Apple will inevitably drop Intel for their own A-series processors in the Mac

“Some things in life are just inevitable,” E. Werner Reschke writes for T-GAAP. “Concerning Apple and its Mac computers, at some point it is inevitable that the company will grow tired of Intel’s main CPU pricing, known in the industry as the ‘Intel tax.’ The Intel tax is a bitter pill for computer makers to swallow, as Intel’s gross margins can reach upwards of 80% for their CPUs.”

“Compared to OS X devices, iOS devices pricing has remained very consistent over time. That can not be said for Macs,” Reschke writes. “Roughly every six months any given Mac model receives a processor update and the price goes up or down by $100. The reason is simple: Intel.”

“How long will Apple allow Intel to dictate their Mac upgrade cycles and prices on its OS X products?” Reschke writes. “Recent rumors are beginning to point to the inevitable – Apple will turn to its own ARM based A-Series processors for Macs… It is inevitable that Apple will eventually leave Intel for its own class of processors.”

Read more in the full article here.

45 Comments

    1. True; Intel has a monopoly on the best manufacturing norms for CPUs, and it will not share it with Apple: difference 22 nm versus 28 nm is huge. There is no way to create giant CPUs of high-end Intel class without it being worse simply because of manufacturing.

      There is no need to make CPU just for sake of making CPU. If you can not make it better than others — or even just as good, Apple will not do it.

  1. If and when they change they will gain and loose industry advantages. Frankly, most people, were I work, not only want Mac OS, they also want to put Windows on it, for Microsoft Outlook, and a myriad of other Windows only functions that third parties provide. Windows on the Mac was a good entry point for non-Mac users. If you want to increase the Mac user base, you need to bring them in from some where and when you offer no compromises in switching, they come in droves.

    People will begin to think twice, if Apple drops Intel and Windows compatibility. I am not saying Windows is better, but we are talking just about the mission of converting users.

    1. New ARM MacBooks will be about pulling in new Apple users, not downshifting existing ones. The ARM Macs will form a new lower tier under Intel Macs. Cheaper Macs for the masses, but retaining the traditional Apple margins and quality. Apple even gets greater design control out of it.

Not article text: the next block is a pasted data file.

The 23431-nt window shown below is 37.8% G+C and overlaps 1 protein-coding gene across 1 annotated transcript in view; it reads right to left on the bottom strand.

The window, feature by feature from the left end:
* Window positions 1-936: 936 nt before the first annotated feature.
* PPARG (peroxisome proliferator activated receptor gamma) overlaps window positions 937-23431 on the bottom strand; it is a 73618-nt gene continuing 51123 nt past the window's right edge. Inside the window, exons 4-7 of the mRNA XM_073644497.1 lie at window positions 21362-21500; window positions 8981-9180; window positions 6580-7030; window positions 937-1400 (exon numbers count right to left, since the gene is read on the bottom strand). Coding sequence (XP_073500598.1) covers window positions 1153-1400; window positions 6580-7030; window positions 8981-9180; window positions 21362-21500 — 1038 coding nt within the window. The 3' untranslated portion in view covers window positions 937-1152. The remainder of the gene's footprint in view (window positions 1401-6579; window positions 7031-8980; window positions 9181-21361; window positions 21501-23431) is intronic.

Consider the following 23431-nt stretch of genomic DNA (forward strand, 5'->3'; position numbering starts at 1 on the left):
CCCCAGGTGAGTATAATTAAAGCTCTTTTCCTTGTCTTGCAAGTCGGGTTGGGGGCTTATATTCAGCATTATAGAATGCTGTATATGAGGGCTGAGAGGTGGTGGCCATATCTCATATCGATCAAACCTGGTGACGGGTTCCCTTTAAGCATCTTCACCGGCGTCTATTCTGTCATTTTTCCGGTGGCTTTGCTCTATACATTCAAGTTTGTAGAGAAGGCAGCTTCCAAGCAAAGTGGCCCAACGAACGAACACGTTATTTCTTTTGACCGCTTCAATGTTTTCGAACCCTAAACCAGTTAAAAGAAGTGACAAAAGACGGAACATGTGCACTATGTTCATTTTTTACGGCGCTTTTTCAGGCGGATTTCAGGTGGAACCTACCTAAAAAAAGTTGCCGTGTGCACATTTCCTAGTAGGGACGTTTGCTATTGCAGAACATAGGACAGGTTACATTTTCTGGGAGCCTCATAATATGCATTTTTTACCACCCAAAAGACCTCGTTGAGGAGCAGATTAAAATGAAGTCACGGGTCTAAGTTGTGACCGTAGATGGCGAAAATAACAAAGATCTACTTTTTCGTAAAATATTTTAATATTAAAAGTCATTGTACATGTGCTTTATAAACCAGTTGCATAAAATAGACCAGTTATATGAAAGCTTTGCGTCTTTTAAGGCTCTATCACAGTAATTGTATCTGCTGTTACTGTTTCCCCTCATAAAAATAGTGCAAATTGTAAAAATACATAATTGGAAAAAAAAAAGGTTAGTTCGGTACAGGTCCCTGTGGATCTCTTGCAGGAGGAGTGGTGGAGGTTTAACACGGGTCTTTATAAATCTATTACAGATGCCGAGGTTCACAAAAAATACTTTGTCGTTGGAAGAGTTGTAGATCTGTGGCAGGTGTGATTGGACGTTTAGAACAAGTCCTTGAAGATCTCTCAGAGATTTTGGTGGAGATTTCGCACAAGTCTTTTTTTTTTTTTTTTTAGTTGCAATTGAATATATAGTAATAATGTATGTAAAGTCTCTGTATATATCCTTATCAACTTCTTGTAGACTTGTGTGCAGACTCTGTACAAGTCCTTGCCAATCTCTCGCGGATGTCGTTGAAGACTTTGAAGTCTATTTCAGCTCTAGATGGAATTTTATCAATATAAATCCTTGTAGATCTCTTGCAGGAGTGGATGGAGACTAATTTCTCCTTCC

There are very few ways Apple can suck up another huge percentage of computing profits, but this is an easy one. Intel, Microsoft and their OEMs will lose massive profits and marketshare when Apple does this. Apple, and its existing users, will only gain from wider Mac OS adoption.

    2. Your argument is crap. Just because most people where you work want Windows on their Macs does, this does not mean that everyone is the same. Most of the Windows to Mac switchers that I know are happy to ditch Windows in its entirety. They don’t hold on to the security blanket of Windows installed on their Mac. This happened to some extent early on when Apple first moved to Intel, but it’s not as prevalent today. Mostly, this is done out of ignorance. There is nothing useful that Windows PCs can do that a Mac can’t.

      1. Unfortunately, you don’t know what you are talking about. I bought my first AII in 1980 and have owned almost every model since. I still have 2 AIIs and an AIII. There is a Mini, a 2007 MBP, and a 2014 MBP running in my household.

        Currently, I run SolidWorks CAD, a datalogger program, and a CNC program that are exclusively Windows. They are essential to my business.